Changes in the spoilage-related microbiota of beef during refrigerated storage under different packaging conditions. (41/118)

The microbial spoilage of beef was monitored during storage at 5 degrees C under three different conditions of modified-atmosphere packaging (MAP): (i) air (MAP1), (ii) 60% O2 and 40% CO2 (MAP2), and (iii) 20% O2 and 40% CO2 (MAP3). Pseudomonas, Enterobacteriaceae, Brochothrix thermosphacta, and lactic acid bacteria were monitored by viable counts and PCR-denaturing gradient gel electrophoresis (DGGE) analysis during 14 days of storage. Moreover, headspace gas composition, weight loss, and beef color change were also determined at each sampling time. Overall, MAP2 was shown to have the best protective effect, keeping the microbial loads and color change to acceptable levels in the first 7 days of refrigerated storage. The microbial colonies from the plate counts of each microbial group were identified by PCR-DGGE of the variable V6-V8 region of the 16S rRNA gene. Thirteen different genera and at least 17 different species were identified after sequencing of DGGE fragments that showed a wide diversity of spoilage-related bacteria taking turns during beef storage in the function of the packaging conditions. The countable species for each spoilage-related microbial group were different according to packaging conditions and times of storage. In fact, the DGGE profiles displayed significant changes during time and depending on the initial atmosphere used. The spoilage occurred between 7 and 14 days of storage, and the microbial species found in the spoiled meat varied according to the packaging conditions. Rahnella aquatilis, Rahnella spp., Pseudomonas spp., and Carnobacterium divergens were identified as acting during beef storage in air (MAP1). Pseudomonas spp. and Lactobacillus sakei were found in beef stored under MAP conditions with high oxygen content (MAP2), while Rahnella spp. and L. sakei were the main species found during storage using MAP3. The identification of the spoilage-related microbiota by molecular methods can help in the effective establishment of storage conditions for fresh meat.  (+info)

Direct molecular approach to monitoring bacterial colonization on vacuum-packaged beef. (42/118)

Denaturing gradient gel electrophoresis allowed us to monitor total bacterial communities and to establish a pattern of succession between species in vacuum-packaged beef stored at 2 and 8 degrees C for 9 weeks and 14 days. Species-specific PCR was used to confirm the presence of Lactobacillus sakei and Lactobacillus curvatus. Multiplex PCRs using 16S rRNA-specific primers allowed differentiation between Leuconostoc species. These methods provided the desired information about microbial diversity by detecting the main microorganisms capable of colonizing this ecological niche.  (+info)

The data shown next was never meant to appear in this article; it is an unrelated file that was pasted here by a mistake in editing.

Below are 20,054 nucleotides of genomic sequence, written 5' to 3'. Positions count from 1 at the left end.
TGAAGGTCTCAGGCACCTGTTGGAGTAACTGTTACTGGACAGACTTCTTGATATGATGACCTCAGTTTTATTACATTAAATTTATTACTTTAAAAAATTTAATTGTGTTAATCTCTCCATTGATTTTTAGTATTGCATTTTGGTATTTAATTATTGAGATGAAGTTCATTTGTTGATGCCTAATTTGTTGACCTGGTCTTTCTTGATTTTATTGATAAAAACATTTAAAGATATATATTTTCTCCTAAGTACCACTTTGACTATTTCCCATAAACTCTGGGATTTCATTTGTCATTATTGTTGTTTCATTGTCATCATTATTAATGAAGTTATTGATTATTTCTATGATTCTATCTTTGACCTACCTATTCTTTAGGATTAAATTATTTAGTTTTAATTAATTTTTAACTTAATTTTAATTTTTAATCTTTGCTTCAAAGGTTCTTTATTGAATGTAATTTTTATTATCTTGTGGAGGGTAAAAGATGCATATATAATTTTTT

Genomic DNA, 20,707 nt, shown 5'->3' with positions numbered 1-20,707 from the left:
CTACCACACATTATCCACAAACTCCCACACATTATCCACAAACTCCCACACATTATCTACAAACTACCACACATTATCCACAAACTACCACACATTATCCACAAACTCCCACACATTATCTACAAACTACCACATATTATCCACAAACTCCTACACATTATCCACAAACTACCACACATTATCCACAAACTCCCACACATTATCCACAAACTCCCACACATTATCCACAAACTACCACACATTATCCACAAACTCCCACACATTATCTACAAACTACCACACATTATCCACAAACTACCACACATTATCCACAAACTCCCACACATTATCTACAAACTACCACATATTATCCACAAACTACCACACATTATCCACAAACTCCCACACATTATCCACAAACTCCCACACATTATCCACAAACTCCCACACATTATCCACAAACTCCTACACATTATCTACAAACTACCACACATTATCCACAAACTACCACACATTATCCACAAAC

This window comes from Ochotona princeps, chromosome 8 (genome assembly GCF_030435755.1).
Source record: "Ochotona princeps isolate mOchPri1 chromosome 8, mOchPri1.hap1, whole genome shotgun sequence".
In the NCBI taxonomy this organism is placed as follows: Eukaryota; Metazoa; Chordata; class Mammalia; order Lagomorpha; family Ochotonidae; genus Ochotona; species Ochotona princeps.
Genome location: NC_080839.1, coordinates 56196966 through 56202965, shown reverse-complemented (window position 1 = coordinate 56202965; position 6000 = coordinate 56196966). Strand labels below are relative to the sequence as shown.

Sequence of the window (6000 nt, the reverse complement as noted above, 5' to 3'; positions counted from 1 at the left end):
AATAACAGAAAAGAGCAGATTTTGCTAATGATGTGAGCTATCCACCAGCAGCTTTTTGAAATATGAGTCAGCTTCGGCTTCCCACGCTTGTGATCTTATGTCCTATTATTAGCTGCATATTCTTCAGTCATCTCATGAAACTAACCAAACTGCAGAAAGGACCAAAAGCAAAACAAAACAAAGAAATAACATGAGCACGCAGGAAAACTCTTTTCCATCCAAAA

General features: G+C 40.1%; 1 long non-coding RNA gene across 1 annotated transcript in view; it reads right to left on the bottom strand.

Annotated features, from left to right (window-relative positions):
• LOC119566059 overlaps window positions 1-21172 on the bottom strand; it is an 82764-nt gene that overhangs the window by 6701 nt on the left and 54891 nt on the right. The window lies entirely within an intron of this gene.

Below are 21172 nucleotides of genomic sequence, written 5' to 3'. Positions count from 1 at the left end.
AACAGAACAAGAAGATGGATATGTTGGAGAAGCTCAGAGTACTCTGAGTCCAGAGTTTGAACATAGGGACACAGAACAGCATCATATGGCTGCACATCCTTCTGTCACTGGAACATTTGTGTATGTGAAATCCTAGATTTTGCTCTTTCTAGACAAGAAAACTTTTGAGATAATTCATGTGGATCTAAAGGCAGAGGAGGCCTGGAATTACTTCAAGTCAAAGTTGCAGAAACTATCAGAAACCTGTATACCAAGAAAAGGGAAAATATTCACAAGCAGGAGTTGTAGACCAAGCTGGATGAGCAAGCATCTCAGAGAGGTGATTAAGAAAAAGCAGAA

Role of broiler carcasses and processing plant air in contamination of modified-atmosphere-packaged broiler products with psychrotrophic lactic acid bacteria. (43/118)

Some psychrotrophic lactic acid bacteria (LAB) are specific meat spoilage organisms in modified-atmosphere-packaged (MAP), cold-stored meat products. To determine if incoming broilers or the production plant environment is a source of spoilage LAB, a total of 86, 122, and 447 LAB isolates from broiler carcasses, production plant air, and MAP broiler products, respectively, were characterized using a library of HindIII restriction fragment length polymorphism (RFLP) patterns of the 16 and 23S rRNA genes as operational taxonomic units in numerical analyses. Six hundred thirteen LAB isolates from the total of 655 clustered in 29 groups considered to be species specific. Sixty-four percent of product isolates clustered either with Carnobacterium divergens or with Carnobacterium maltaromaticum type strains. The third major product-associated cluster (17% of isolates) was formed by unknown LAB. Representative strains from these three clusters were analyzed for the phylogeny of their 16S rRNA genes. This analysis verified that the two largest RFLP clusters consisted of carnobacteria and showed that the unknown LAB group consisted of Lactococcus spp. No product-associated LAB were detected in broiler carcasses sampled at the beginning of slaughter, whereas carnobacteria and lactococci, along with some other specific meat spoilage LAB, were recovered from processing plant air at many sites. This study reveals that incoming broiler chickens are not major sources of psychrotrophic spoilage LAB, whereas the detection of these organisms from the air of the processing environment highlights the role of processing facilities as sources of LAB contamination.  (+info)

Fungi in bottled water: a case study of a production plant. (44/118)